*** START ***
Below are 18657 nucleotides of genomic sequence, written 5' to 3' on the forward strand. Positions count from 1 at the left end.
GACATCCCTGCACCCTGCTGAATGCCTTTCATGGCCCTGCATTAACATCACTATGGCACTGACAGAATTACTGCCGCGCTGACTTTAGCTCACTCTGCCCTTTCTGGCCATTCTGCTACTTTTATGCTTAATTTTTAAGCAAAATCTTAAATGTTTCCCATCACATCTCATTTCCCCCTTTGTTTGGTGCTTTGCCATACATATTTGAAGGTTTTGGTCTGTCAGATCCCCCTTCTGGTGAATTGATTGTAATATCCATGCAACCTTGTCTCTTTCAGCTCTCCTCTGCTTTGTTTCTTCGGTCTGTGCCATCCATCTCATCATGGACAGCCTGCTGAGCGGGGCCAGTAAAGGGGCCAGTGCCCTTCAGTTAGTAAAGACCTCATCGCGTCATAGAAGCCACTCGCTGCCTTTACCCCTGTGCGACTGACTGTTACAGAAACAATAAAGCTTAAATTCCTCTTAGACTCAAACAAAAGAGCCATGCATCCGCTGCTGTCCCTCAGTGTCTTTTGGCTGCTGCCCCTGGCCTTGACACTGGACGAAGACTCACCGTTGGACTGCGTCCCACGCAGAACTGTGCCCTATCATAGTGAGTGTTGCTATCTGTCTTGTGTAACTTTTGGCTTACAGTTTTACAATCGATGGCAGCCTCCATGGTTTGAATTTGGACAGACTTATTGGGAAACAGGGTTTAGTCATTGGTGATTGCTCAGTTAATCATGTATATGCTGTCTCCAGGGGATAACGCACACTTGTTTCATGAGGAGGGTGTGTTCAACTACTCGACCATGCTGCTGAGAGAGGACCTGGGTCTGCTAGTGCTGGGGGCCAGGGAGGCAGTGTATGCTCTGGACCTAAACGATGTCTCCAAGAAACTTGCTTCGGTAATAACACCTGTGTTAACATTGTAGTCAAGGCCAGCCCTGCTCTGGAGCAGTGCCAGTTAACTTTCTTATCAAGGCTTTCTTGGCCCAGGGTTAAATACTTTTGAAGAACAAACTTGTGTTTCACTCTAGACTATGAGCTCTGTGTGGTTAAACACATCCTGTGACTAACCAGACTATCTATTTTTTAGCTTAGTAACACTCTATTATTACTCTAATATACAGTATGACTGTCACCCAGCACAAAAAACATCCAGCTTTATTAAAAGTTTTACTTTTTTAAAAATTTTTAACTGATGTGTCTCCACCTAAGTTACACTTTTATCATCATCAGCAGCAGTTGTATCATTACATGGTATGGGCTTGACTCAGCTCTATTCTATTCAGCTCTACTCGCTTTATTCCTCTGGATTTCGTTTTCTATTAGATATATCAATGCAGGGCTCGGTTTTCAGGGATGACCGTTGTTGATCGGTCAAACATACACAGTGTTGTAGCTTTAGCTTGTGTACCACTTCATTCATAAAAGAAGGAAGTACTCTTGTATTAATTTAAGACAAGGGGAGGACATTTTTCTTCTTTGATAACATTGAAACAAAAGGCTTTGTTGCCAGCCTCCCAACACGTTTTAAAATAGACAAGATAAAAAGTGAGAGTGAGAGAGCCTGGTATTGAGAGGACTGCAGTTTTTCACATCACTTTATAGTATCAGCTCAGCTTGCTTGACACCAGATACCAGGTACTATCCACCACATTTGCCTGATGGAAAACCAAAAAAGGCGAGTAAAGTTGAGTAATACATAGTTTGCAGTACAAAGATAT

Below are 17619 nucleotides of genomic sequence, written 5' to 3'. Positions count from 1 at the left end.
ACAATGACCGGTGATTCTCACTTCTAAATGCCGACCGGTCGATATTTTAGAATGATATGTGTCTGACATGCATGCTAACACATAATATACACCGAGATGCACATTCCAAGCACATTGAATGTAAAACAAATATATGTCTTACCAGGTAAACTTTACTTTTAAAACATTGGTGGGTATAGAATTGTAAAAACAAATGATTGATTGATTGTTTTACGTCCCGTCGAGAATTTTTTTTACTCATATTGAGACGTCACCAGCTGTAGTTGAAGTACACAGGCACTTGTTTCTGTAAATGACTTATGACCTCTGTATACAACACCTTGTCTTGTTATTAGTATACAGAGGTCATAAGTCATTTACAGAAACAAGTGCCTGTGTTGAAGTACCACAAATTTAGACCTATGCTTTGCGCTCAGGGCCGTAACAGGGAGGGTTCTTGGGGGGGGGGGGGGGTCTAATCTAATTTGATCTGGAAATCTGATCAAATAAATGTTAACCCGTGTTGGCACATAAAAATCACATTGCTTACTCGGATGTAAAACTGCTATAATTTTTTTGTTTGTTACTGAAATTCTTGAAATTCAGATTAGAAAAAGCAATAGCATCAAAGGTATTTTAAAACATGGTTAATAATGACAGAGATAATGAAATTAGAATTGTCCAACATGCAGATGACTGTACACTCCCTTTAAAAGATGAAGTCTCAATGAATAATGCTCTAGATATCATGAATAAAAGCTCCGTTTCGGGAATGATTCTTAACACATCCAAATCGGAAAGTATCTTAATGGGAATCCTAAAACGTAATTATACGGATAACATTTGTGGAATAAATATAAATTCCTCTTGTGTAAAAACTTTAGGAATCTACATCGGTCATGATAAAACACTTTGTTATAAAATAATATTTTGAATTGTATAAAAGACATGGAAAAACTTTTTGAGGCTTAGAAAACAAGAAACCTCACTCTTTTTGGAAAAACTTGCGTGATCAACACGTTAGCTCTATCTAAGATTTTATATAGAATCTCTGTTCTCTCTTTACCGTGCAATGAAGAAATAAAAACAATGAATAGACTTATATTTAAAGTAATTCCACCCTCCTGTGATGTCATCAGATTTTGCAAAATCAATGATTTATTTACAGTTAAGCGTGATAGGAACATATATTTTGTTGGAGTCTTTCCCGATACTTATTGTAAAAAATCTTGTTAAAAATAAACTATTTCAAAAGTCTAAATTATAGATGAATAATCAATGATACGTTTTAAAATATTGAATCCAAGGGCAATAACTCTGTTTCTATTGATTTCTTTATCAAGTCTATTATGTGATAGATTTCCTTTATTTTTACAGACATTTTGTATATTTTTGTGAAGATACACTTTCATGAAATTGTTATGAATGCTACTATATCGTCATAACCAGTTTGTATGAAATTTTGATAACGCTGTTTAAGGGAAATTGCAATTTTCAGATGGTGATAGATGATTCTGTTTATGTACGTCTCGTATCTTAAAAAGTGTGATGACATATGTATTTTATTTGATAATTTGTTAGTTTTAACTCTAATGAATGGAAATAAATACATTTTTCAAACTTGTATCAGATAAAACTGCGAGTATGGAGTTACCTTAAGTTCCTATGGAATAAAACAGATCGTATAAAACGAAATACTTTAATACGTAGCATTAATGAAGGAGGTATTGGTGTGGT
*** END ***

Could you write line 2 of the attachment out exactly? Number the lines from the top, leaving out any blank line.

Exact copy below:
GACATCCCTGCACCCTGCTGAATGCCTTTCATGGCCCTGCATTAACATCACTATGGCACTGACAGAATTACTGCCGCGCTGACTTTAGCTCACTCTGCCCTTTCTGGCCATTCTGCTACTTTTATGCTTAATTTTTAAGCAAAATCTTAAATGTTTCCCATCACATCTCATTTCCCCCTTTGTTTGGTGCTTTGCCATACATATTTGAAGGTTTTGGTCTGTCAGATCCCCCTTCTGGTGAATTGATTGTAATATCCATGCAACCTTGTCTCTTTCAGCTCTCCTCTGCTTTGTTTCTTCGGTCTGTGCCATCCATCTCATCATGGACAGCCTGCTGAGCGGGGCCAGTAAAGGGGCCAGTGCCCTTCAGTTAGTAAAGACCTCATCGCGTCATAGAAGCCACTCGCTGCCTTTACCCCTGTGCGACTGACTGTTACAGAAACAATAAAGCTTAAATTCCTCTTAGACTCAAACAAAAGAGCCATGCATCCGCTGCTGTCCCTCAGTGTCTTTTGGCTGCTGCCCCTGGCCTTGACACTGGACGAAGACTCACCGTTGGACTGCGTCCCACGCAGAACTGTGCCCTATCATAGTGAGTGTTGCTATCTGTCTTGTGTAACTTTTGGCTTACAGTTTTACAATCGATGGCAGCCTCCATGGTTTGAATTTGGACAGACTTATTGGGAAACAGGGTTTAGTCATTGGTGATTGCTCAGTTAATCATGTATATGCTGTCTCCAGGGGATAACGCACACTTGTTTCATGAGGAGGGTGTGTTCAACTACTCGACCATGCTGCTGAGAGAGGACCTGGGTCTGCTAGTGCTGGGGGCCAGGGAGGCAGTGTATGCTCTGGACCTAAACGATGTCTCCAAGAAACTTGCTTCGGTAATAACACCTGTGTTAACATTGTAGTCAAGGCCAGCCCTGCTCTGGAGCAGTGCCAGTTAACTTTCTTATCAAGGCTTTCTTGGCCCAGGGTTAAATACTTTTGAAGAACAAACTTGTGTTTCACTCTAGACTATGAGCTCTGTGTGGTTAAACACATCCTGTGACTAACCAGACTATCTATTTTTTAGCTTAGTAACACTCTATTATTACTCTAATATACAGTATGACTGTCACCCAGCACAAAAAACATCCAGCTTTATTAAAAGTTTTACTTTTTTAAAAATTTTTAACTGATGTGTCTCCACCTAAGTTACACTTTTATCATCATCAGCAGCAGTTGTATCATTACATGGTATGGGCTTGACTCAGCTCTATTCTATTCAGCTCTACTCGCTTTATTCCTCTGGATTTCGTTTTCTATTAGATATATCAATGCAGGGCTCGGTTTTCAGGGATGACCGTTGTTGATCGGTCAAACATACACAGTGTTGTAGCTTTAGCTTGTGTACCACTTCATTCATAAAAGAAGGAAGTACTCTTGTATTAATTTAAGACAAGGGGAGGACATTTTTCTTCTTTGATAACATTGAAACAAAAGGCTTTGTTGCCAGCCTCCCAACACGTTTTAAAATAGACAAGATAAAAAGTGAGAGTGAGAGAGCCTGGTATTGAGAGGACTGCAGTTTTTCACATCACTTTATAGTATCAGCTCAGCTTGCTTGACACCAGATACCAGGTACTATCCACCACATTTGCCTGATGGAAAACCAAAAAAGGCGAGTAAAGTTGAGTAATACATAGTTTGCAGTACAAAGATAT